You know, fracking is an issue that gets a lot of attention because of water use and methane emissions, but fracking makes up about one-third of all methane emissions into the atmosphere versus animal agriculture, which makes up over one third just for methane. And methane is 86 times more potent of a greenhouse gas emission than carbon dioxides formed, for example, in the burning of fossil fuels.
WORONCZUK: Okay. And as I just mentioned, both of you, the coproducers of the new documentary film Cowspiracy, let’s take a look at an interview you did in the film, where you ask the conservation director of the Sierra Club about this issue of animal agriculture and its contributions to climate change. Let’s take a look.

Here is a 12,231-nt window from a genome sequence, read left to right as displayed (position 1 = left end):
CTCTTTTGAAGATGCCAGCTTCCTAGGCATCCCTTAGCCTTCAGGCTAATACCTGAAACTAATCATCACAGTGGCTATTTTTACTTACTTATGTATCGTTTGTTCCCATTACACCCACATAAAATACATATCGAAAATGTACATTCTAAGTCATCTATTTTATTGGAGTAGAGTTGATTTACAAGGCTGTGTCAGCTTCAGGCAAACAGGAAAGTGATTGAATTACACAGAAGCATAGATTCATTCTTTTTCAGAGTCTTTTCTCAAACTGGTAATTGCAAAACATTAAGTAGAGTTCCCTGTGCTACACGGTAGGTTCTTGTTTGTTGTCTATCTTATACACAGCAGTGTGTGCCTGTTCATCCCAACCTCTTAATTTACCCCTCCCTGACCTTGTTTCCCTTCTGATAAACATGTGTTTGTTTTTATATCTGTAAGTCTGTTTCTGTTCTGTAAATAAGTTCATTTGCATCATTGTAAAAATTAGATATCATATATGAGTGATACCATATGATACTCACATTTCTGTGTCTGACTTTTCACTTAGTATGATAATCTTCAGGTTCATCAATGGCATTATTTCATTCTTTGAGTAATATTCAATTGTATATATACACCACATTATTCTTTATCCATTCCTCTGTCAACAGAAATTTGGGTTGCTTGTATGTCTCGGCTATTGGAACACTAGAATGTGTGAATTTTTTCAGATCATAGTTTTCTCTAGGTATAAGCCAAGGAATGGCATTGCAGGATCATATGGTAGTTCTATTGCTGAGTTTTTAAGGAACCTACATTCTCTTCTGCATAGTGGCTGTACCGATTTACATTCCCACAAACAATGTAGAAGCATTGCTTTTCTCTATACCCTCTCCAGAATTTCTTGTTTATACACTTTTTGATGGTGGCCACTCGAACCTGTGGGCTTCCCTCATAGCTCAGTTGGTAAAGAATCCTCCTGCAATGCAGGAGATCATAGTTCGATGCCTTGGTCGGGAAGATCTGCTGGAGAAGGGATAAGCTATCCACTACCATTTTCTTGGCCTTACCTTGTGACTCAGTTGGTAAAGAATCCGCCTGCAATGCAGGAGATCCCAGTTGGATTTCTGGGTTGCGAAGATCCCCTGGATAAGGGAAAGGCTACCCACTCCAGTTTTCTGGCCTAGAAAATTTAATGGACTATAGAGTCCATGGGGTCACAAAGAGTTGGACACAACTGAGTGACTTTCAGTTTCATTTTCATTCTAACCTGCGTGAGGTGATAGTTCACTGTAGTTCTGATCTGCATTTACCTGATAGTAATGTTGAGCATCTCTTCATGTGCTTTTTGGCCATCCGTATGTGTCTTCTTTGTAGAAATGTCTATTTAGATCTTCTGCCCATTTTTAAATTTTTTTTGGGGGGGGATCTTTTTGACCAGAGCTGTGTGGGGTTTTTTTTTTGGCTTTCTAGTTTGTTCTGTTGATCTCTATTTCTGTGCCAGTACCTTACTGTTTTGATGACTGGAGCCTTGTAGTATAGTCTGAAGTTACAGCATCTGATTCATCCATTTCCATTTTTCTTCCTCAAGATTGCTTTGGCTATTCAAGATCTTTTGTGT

INTERVIEWER: And what about livestock and animal agriculture?
BRUCE HAMILTON, CONSERVATION DIRECTOR, SIERRA CLUB: Well, what about it? I mean, do you want to–.
INTERVIEWER: We, doing just research, a couple of the UN reports says it’s more, livestock accounts for more than all transportation put together; a recent 2009 Worldwatch report: 51 percent of all greenhouse gas emissions.
HAMILTON: Yeah. Well, it is a big issue, and we need to address that as well. But there’s just so many different potential sources of methane and carbon emissions [snip]
INTERVIEWER: If the number-one leading cause is animal agriculture and meat consumption, then doesn’t that need to be the number-one focus, if not the number-two?
HAMILTON: Well, that’s your assessment. Our assessment is different.